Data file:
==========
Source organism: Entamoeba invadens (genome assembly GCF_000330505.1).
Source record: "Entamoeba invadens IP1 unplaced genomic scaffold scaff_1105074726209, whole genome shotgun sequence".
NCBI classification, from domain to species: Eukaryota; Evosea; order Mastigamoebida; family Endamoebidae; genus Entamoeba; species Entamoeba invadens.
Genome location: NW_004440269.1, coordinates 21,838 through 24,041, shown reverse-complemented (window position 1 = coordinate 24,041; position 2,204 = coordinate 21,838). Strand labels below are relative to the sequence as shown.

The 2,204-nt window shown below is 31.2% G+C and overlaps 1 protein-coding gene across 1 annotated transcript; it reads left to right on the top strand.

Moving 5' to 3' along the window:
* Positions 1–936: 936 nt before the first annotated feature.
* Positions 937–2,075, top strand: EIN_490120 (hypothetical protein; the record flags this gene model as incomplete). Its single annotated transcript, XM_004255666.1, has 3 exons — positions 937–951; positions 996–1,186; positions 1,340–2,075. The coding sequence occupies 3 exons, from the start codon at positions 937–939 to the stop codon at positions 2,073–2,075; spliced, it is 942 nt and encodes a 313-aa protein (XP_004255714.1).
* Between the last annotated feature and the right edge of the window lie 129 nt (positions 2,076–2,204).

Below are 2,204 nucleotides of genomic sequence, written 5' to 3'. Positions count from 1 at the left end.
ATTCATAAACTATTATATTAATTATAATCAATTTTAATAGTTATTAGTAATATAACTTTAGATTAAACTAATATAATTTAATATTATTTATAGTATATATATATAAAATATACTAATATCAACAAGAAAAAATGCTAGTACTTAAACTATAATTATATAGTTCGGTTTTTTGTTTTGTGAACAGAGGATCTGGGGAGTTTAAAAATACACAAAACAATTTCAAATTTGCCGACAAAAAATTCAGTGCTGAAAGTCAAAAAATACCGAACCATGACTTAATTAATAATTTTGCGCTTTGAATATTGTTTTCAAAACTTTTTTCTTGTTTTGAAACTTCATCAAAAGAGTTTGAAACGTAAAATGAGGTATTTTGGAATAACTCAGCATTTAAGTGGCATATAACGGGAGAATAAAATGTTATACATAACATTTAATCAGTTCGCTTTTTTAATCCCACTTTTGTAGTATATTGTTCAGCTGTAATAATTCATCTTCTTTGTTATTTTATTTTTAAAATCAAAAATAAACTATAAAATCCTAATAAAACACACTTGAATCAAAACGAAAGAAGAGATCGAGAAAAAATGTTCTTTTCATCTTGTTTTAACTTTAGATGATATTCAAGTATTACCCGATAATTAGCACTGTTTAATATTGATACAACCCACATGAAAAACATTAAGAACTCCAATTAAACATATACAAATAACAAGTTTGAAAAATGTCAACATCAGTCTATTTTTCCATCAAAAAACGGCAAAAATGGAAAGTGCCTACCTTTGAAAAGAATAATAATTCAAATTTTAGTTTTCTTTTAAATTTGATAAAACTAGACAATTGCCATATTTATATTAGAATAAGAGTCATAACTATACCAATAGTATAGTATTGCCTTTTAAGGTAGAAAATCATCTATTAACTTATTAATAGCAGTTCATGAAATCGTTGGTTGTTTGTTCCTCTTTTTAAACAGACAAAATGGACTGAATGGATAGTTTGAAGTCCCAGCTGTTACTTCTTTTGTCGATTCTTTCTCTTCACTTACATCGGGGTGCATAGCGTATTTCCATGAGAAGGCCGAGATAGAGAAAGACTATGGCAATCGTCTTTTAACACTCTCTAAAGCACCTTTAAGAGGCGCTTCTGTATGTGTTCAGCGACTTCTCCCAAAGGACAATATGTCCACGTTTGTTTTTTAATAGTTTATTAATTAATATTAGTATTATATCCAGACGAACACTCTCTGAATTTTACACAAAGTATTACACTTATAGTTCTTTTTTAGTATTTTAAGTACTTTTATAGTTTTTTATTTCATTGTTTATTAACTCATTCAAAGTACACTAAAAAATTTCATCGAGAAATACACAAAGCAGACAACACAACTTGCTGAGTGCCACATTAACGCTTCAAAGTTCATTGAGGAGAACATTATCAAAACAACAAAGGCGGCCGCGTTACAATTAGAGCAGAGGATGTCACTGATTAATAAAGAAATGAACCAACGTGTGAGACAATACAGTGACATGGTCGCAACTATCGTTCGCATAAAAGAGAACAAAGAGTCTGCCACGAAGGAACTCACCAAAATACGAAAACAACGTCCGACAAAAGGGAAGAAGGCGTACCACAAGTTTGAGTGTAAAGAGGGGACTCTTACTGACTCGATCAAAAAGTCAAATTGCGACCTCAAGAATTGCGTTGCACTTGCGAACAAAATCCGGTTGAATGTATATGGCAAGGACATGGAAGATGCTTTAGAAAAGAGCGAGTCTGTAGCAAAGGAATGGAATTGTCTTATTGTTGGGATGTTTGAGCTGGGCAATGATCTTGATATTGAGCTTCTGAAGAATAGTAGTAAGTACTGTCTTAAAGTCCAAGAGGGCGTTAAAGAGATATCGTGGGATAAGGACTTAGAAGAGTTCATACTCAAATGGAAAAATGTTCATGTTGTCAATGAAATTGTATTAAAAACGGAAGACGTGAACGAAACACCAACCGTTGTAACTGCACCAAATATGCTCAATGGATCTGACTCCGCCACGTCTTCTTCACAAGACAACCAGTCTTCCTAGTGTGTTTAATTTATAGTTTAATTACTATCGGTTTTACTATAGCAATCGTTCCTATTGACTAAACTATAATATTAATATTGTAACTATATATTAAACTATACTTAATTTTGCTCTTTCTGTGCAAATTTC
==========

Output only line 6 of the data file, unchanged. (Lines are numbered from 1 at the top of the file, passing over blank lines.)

Moving 5' to 3' along the window: